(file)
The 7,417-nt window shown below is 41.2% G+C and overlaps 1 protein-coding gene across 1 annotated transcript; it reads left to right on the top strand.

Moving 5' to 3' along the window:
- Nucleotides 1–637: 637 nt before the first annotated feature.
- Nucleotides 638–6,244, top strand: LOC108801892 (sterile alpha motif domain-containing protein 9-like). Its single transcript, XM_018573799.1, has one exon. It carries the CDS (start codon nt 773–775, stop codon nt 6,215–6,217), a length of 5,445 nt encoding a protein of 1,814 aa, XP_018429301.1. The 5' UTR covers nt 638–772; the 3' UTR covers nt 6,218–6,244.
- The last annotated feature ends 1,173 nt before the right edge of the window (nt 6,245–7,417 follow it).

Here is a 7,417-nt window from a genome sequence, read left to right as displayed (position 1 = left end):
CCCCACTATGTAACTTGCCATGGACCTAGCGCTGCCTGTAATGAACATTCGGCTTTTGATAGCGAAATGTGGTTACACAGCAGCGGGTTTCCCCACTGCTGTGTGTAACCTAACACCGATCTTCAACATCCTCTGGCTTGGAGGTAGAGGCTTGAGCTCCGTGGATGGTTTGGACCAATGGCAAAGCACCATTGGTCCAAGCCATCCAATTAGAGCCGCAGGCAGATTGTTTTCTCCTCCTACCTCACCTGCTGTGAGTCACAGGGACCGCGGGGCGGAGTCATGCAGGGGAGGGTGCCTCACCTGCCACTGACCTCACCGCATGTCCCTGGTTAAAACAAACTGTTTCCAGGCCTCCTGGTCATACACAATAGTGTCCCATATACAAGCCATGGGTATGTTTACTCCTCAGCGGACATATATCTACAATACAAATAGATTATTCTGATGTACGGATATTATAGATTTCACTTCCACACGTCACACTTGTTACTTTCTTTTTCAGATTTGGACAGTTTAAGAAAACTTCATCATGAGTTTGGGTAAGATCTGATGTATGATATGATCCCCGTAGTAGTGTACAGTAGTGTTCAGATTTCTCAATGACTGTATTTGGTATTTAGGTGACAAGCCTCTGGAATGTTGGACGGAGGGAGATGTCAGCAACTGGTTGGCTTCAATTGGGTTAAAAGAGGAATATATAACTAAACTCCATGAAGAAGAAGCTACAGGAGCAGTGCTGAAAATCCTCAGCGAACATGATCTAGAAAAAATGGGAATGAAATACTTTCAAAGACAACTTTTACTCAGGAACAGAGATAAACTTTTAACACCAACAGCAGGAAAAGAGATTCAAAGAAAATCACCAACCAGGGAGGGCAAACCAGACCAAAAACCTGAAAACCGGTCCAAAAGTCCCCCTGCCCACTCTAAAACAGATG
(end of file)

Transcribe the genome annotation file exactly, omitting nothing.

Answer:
The 7,417-nt window shown below is 41.2% G+C and overlaps 1 protein-coding gene across 1 annotated transcript; it reads left to right on the top strand.

Moving 5' to 3' along the window:
- Nucleotides 1–637: 637 nt before the first annotated feature.
- Nucleotides 638–6,244, top strand: LOC108801892 (sterile alpha motif domain-containing protein 9-like). Its single transcript, XM_018573799.1, has one exon. It carries the CDS (start codon nt 773–775, stop codon nt 6,215–6,217), a length of 5,445 nt encoding a protein of 1,814 aa, XP_018429301.1. The 5' UTR covers nt 638–772; the 3' UTR covers nt 6,218–6,244.
- The last annotated feature ends 1,173 nt before the right edge of the window (nt 6,245–7,417 follow it).

Here is a 7,417-nt window from a genome sequence, read left to right as displayed (position 1 = left end):
CCCCACTATGTAACTTGCCATGGACCTAGCGCTGCCTGTAATGAACATTCGGCTTTTGATAGCGAAATGTGGTTACACAGCAGCGGGTTTCCCCACTGCTGTGTGTAACCTAACACCGATCTTCAACATCCTCTGGCTTGGAGGTAGAGGCTTGAGCTCCGTGGATGGTTTGGACCAATGGCAAAGCACCATTGGTCCAAGCCATCCAATTAGAGCCGCAGGCAGATTGTTTTCTCCTCCTACCTCACCTGCTGTGAGTCACAGGGACCGCGGGGCGGAGTCATGCAGGGGAGGGTGCCTCACCTGCCACTGACCTCACCGCATGTCCCTGGTTAAAACAAACTGTTTCCAGGCCTCCTGGTCATACACAATAGTGTCCCATATACAAGCCATGGGTATGTTTACTCCTCAGCGGACATATATCTACAATACAAATAGATTATTCTGATGTACGGATATTATAGATTTCACTTCCACACGTCACACTTGTTACTTTCTTTTTCAGATTTGGACAGTTTAAGAAAACTTCATCATGAGTTTGGGTAAGATCTGATGTATGATATGATCCCCGTAGTAGTGTACAGTAGTGTTCAGATTTCTCAATGACTGTATTTGGTATTTAGGTGACAAGCCTCTGGAATGTTGGACGGAGGGAGATGTCAGCAACTGGTTGGCTTCAATTGGGTTAAAAGAGGAATATATAACTAAACTCCATGAAGAAGAAGCTACAGGAGCAGTGCTGAAAATCCTCAGCGAACATGATCTAGAAAAAATGGGAATGAAATACTTTCAAAGACAACTTTTACTCAGGAACAGAGATAAACTTTTAACACCAACAGCAGGAAAAGAGATTCAAAGAAAATCACCAACCAGGGAGGGCAAACCAGACCAAAAACCTGAAAACCGGTCCAAAAGTCCCCCTGCCCACTCTAAAACAGATG